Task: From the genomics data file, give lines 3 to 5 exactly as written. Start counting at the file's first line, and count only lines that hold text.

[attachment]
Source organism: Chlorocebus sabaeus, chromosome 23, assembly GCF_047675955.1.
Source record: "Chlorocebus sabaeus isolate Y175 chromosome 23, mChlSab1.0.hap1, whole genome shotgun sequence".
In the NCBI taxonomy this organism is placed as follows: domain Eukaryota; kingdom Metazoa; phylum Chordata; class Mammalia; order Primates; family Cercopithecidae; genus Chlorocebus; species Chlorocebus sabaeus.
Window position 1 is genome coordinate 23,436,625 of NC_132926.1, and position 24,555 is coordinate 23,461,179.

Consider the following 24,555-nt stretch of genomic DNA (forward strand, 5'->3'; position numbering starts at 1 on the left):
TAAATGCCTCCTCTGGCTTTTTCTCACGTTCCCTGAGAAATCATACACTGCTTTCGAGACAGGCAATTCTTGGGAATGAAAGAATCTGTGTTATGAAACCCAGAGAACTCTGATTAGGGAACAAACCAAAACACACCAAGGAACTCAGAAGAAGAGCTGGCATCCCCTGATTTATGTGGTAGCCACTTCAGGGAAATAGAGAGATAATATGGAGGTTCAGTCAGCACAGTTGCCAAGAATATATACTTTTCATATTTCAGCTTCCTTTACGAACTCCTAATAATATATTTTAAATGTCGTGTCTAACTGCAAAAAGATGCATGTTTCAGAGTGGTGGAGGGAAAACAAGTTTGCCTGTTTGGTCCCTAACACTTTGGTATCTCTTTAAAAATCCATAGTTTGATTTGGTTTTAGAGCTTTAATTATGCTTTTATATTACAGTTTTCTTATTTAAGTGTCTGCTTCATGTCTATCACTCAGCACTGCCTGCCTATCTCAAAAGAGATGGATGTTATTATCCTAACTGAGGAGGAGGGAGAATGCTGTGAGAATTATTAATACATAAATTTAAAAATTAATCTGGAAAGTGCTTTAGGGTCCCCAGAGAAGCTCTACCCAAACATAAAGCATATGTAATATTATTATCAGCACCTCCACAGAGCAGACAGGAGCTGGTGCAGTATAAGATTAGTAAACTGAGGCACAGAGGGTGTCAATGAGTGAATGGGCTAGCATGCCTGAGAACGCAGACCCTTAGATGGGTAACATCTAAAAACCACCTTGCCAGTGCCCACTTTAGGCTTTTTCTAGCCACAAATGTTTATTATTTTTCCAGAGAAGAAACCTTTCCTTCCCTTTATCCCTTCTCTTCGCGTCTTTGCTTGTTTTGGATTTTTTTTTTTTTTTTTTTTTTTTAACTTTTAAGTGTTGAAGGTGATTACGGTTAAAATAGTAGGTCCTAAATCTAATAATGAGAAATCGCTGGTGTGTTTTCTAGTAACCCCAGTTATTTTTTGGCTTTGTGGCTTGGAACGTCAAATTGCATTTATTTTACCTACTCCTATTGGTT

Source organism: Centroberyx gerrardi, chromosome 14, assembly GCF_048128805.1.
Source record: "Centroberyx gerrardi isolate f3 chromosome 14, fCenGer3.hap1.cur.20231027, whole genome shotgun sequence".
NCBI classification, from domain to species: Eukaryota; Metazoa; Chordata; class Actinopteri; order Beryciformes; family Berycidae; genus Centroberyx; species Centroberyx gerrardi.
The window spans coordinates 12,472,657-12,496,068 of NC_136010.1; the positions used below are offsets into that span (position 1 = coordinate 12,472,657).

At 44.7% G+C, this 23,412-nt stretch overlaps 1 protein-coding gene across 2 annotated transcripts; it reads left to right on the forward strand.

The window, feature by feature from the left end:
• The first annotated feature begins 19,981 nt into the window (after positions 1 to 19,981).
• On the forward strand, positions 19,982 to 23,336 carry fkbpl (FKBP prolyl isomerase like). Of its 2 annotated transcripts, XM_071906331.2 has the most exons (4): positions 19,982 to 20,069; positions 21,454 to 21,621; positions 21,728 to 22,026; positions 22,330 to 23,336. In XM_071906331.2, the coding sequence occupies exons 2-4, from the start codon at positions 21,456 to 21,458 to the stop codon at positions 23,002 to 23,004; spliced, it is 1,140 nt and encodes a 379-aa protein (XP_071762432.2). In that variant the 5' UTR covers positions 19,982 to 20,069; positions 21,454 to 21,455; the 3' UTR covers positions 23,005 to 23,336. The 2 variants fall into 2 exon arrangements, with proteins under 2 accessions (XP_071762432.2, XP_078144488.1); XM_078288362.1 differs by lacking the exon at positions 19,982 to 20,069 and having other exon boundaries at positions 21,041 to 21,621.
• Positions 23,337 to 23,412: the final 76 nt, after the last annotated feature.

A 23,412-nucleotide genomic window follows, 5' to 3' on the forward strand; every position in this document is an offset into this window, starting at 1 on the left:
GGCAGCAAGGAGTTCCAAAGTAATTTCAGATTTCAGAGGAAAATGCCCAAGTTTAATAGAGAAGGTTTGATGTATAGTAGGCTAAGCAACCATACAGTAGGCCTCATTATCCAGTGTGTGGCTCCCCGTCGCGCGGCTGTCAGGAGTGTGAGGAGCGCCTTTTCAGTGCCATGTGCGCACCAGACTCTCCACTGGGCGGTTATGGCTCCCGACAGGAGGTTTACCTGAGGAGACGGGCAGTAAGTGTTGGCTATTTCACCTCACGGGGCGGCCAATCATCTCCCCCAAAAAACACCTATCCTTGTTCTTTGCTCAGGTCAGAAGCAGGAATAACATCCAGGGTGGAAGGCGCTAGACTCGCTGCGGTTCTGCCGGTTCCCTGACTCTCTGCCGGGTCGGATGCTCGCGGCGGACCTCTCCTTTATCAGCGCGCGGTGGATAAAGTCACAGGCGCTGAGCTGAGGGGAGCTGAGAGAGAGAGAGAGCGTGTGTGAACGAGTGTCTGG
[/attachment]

In the NCBI taxonomy this organism is placed as follows: domain Eukaryota; kingdom Metazoa; phylum Chordata; class Mammalia; order Primates; family Cercopithecidae; genus Chlorocebus; species Chlorocebus sabaeus.
Window position 1 is genome coordinate 23,436,625 of NC_132926.1, and position 24,555 is coordinate 23,461,179.

Consider the following 24,555-nt stretch of genomic DNA (forward strand, 5'->3'; position numbering starts at 1 on the left):